Soil-mediated filtering organizes tree assemblages in regenerating tropical forests

Bruno Ximenes Pinho*, Felipe Pimentel Lopes de Melo, Víctor Arroyo-Rodríguez, Simon Pierce, Madelon Lohbeck, Marcelo Tabarelli

*Corresponding author for this work

Research output: Contribution to journalArticleAcademicpeer-review

22 Citations (Scopus)

Abstract

Secondary forests are increasingly dominant in human-modified tropical landscapes, but the drivers of forest recovery remain poorly understood. Soil conditions influence plant community composition, and are expected to change over a gradient of succession. However, the role of soil conditions as an environmental filter driving community assembly during forest succession has rarely been explicitly assessed. We evaluated the role of stand basal area and soil conditions on community assembly and its consequences for community functional properties along a chronosequence of Atlantic forest regeneration following sugar cane cultivation. Specifically, we tested whether community functional properties are related to stand basal area, soil fertility and soil moisture. Our expectations were that edaphic environmental filters play an increasingly important role along secondary succession by increasing functional trait convergence towards more conservative attributes. We sampled soil and woody vegetation features across 15 second-growth (3-30 years) and 11 old-growth forest plots (300 m2 each). We recorded tree functional traits related to resource-use strategies (specific leaf area, SLA; leaf dry matter content, LDMC; leaf area, LA; leaf thickness, LT; and leaf succulence, LS) and calculated community functional properties using the community-weighted mean (CWM) of each trait and the functional dispersion (FDis) of each trait separately and all traits together. With exception of LA, all leaf traits were strongly associated with stand basal area; LDMC and SLA increased, while LT and LS decreased with forest development. Such changes in LDMC, LT and LS were also related to the decrease in soil nutrient availability and pH along succession, while soil moisture was weakly related to community functional properties. Considering all traits, as well as leaf thickness and succulence separately, FDis strongly decreased with increasing basal area and decreasing soil fertility along forest succession, presenting the lowest values in old-growth forests. Synthesis. Our findings suggest that tropical forest regeneration may be a deterministic process shaped by soil conditions. Soil fertility operates as a key filter causing functional convergence towards more conservative resource-use strategies, such as leaves with higher leaf dry matter content.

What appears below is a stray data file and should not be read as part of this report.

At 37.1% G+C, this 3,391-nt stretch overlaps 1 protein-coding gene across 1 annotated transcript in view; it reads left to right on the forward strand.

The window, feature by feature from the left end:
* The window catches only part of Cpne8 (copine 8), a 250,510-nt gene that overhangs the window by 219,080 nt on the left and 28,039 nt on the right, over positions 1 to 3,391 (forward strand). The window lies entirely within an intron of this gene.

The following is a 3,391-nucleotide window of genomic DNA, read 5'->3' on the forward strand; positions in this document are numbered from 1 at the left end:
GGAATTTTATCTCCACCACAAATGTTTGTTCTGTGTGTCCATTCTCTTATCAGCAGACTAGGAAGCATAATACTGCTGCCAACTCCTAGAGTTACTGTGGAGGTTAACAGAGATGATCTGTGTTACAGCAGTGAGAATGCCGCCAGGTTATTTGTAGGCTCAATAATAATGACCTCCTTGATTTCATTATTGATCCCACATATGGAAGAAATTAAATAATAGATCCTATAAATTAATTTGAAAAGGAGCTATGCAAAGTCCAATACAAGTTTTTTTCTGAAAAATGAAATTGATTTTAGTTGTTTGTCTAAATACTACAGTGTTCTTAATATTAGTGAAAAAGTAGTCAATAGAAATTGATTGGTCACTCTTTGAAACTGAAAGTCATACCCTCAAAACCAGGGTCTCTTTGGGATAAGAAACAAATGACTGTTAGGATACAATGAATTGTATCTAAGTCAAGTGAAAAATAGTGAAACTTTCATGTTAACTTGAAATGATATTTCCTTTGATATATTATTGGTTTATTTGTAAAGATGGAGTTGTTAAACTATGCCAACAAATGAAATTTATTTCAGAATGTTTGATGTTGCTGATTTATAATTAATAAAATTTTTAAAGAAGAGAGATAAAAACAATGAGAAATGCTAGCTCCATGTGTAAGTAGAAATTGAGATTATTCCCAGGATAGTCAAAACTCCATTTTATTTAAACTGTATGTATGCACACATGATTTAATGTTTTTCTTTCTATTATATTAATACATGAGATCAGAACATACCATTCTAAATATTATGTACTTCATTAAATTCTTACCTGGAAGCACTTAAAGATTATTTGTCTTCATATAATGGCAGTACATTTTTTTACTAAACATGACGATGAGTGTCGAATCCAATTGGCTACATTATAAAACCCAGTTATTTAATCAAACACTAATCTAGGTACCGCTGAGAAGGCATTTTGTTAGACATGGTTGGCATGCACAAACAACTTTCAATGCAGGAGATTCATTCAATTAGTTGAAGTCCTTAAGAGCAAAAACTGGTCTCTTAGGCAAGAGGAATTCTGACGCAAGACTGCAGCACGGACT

Original languageEnglish
Pages (from-to)137-147
JournalJournal of Ecology
Volume106
Issue number1
Early online date4 Sep 2017
DOIs
Publication statusPublished - Jan 2018

Keywords

  • Atlantic forest
  • Brazil
  • Community assembly
  • Determinants of plant community diversity and structure
  • Environmental filtering
  • Forest regeneration
  • Functional traits
  • Secondary succession
  • Soil fertility
  • Soil nutrients

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    Data from: Soil-mediated filtering organizes tree assemblages in regenerating tropical forests

    Pinho, B. X. (Creator), de Melo, F. P. L. (Creator), Arroyo-Rodríguez, V. (Creator), Pierce, S. (Creator), Lohbeck, M. (Creator) & Tabarelli, M. (Creator), Universidade Federal Rural de Pernambuco, 2 Aug 2017

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    Cite this

    Pinho, B. X., de Melo, F. P. L., Arroyo-Rodríguez, V., Pierce, S., Lohbeck, M., & Tabarelli, M. (2018). Soil-mediated filtering organizes tree assemblages in regenerating tropical forests. Journal of Ecology, 106(1), 137-147. https://doi.org/10.1111/1365-2745.12843